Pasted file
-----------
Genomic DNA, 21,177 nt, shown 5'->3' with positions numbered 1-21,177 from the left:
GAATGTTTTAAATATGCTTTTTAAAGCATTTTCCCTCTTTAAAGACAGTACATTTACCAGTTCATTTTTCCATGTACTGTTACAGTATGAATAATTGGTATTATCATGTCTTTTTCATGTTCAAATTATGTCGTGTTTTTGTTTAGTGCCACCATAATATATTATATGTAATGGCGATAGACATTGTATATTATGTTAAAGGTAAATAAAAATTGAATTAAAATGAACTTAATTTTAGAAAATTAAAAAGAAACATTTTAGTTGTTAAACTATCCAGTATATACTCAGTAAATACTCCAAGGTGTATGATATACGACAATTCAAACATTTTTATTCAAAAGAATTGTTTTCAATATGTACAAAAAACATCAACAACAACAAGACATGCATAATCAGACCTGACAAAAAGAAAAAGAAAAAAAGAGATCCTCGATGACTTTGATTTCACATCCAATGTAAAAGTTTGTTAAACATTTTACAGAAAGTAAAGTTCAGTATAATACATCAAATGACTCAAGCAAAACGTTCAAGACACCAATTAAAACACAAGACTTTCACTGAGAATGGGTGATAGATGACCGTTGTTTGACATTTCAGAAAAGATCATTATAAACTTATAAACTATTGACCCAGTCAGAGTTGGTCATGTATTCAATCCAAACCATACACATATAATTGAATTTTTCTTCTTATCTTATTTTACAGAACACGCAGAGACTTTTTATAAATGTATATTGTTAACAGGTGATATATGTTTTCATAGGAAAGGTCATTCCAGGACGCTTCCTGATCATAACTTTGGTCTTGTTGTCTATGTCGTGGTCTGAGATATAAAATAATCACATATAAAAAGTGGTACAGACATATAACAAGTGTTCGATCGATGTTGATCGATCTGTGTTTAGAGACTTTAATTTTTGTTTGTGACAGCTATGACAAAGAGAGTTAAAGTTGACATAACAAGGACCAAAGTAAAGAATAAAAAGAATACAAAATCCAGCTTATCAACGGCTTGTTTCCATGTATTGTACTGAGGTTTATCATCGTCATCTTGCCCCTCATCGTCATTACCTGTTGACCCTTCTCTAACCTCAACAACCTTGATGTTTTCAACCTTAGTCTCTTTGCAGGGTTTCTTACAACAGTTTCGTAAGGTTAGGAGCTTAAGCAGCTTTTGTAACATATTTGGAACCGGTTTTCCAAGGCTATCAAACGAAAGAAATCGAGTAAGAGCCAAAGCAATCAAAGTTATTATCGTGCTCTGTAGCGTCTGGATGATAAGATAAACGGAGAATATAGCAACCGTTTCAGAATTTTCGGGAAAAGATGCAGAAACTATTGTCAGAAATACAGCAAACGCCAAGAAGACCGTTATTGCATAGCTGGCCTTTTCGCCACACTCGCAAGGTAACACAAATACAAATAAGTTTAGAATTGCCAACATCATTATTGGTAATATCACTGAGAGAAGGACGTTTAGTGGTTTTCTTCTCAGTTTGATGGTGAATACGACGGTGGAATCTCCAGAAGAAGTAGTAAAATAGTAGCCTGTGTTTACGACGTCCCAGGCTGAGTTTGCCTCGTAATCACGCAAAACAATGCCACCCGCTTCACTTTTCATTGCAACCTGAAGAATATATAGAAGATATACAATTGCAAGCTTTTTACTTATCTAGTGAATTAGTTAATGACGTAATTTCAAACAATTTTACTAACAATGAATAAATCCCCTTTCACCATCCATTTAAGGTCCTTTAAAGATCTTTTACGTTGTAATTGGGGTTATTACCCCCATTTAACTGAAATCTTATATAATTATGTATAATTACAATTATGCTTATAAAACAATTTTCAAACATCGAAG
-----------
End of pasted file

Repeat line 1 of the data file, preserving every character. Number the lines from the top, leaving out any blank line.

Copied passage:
Genomic DNA, 21,177 nt, shown 5'->3' with positions numbered 1-21,177 from the left: